Fur

ANN EGERTON

February 03, 1993|By ANN EGERTON

The word ''squirrely'' is defined in the dictionary as odd or eccentric, but everyone who has a bird feeder knows that ''squirrely'' should really mean patient, stealthy, perhaps even brilliant. The little creature has never met an impasse that was impassable.

In the winter time, feeding the birds that stay around becomes important. So far, in our efforts to keep the squirrels from stealing our bird seed, we have cut branches off an overhanging tree and from a nearby shrub. That only makes the squirrels' leaps up or down to the feeder more acrobatic and impressive.

We attached a squirrel baffle, a round wide dome, beneath the cylindrical standing bird feeder to keep them from shinnying up to the seeds, but it's nothing more than healthy exercise for the squirrels. A deft grab of the edge of the dome, a nimble hoist over it, and an easy leap into the dish of the feeder is all it takes. Silicone sprayed on the pole and on the baffle simply makes it more interesting for them; crash landings leave them unshaken and undaunted.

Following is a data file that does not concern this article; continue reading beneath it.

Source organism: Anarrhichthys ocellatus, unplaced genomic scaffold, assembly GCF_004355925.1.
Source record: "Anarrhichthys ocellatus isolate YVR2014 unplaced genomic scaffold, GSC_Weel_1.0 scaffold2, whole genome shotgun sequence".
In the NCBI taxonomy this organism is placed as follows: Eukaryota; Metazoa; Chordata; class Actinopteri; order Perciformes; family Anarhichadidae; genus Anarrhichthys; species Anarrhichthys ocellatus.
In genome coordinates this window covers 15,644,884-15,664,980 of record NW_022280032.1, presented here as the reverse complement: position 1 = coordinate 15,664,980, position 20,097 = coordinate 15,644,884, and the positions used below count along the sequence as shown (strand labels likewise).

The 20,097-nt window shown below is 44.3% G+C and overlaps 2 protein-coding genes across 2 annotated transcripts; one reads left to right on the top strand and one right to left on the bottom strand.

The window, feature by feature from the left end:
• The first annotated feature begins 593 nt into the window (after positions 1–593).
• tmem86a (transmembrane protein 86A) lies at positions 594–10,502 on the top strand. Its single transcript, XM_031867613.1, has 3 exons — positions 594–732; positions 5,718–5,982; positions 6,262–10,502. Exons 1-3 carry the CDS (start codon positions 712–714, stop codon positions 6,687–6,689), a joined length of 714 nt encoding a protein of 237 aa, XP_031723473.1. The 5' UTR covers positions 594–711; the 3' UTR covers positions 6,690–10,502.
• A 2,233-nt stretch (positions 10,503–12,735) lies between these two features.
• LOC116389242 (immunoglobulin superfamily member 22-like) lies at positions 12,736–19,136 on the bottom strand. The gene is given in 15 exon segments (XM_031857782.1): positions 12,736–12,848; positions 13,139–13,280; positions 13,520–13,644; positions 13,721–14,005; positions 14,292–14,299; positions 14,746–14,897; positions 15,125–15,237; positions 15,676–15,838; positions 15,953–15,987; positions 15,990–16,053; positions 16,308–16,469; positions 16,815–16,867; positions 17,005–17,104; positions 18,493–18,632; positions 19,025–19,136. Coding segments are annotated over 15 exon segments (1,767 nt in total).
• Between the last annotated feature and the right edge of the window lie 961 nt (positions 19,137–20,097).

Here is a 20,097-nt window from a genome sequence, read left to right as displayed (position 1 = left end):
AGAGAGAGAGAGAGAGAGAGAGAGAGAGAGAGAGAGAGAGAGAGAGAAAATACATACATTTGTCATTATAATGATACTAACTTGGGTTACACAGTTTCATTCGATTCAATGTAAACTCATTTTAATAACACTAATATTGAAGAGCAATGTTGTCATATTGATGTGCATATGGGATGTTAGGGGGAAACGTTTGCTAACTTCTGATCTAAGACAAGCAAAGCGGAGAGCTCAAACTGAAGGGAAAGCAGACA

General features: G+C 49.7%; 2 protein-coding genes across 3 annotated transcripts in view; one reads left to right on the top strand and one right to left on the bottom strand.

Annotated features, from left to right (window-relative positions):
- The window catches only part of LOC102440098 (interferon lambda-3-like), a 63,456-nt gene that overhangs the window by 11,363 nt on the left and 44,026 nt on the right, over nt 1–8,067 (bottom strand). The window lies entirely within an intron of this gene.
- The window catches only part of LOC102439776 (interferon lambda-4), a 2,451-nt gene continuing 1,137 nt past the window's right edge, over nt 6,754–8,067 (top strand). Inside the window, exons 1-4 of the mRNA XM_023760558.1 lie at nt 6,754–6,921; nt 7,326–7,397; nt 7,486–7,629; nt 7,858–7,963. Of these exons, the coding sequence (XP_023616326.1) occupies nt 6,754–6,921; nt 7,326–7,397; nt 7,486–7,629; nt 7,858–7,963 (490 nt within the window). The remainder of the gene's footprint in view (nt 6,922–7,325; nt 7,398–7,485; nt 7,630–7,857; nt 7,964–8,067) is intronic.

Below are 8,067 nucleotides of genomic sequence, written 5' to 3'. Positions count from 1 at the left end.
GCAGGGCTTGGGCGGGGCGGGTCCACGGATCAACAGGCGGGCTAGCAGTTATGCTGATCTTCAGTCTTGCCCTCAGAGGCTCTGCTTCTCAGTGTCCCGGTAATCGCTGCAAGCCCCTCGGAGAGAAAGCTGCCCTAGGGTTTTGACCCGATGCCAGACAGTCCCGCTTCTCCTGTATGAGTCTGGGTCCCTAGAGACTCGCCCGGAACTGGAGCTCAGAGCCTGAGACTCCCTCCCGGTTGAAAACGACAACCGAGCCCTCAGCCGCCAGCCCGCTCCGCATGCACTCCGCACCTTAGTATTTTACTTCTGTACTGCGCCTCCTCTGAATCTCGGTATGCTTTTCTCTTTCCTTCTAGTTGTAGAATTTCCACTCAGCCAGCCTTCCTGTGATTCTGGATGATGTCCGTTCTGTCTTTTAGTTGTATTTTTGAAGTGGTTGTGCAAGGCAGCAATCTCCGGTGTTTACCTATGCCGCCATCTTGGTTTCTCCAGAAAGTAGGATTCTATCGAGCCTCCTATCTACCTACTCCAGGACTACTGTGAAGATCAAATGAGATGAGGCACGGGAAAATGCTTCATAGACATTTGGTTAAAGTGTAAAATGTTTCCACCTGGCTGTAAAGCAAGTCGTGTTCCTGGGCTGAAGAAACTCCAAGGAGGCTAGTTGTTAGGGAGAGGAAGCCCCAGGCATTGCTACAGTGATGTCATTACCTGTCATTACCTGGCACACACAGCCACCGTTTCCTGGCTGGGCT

Bird watching is said to be the second most popular hobby after gardening in America, so many otherwise reasonable and sensible people are spending an inordinate amount of time and money trying to outwit, but usually being out-witted by, the determined rodent.

Someone suggested that we run some wire and batteries to the feeder and give them slight shocks when they get to it, but that seems like a greater declaration of war than we want to admit to and besides, it would stun and deter the birds too.

Naturalist literature is full of forlorn stories about bird watchers, presumedly with normal human IQs, who watch helplessly as squirrels scamper in, drive the birds away and devour pounds and pounds of expensive bird food. The most dramatic recent tale is told by a couple in Milwaukee who watched a flying squirrel jump and fall from a feeding station 46 times before hitting the feeder right. It never missed the feeder again. It consumed 10 sunflower seeds every minute for the next 25 minutes.

That kind of determination, and a certain awe at and sympathy with such hunger, should be rewarded with at least co-existence, which you may want to call capitulation.

Ann Egerton writes from Baltimore.

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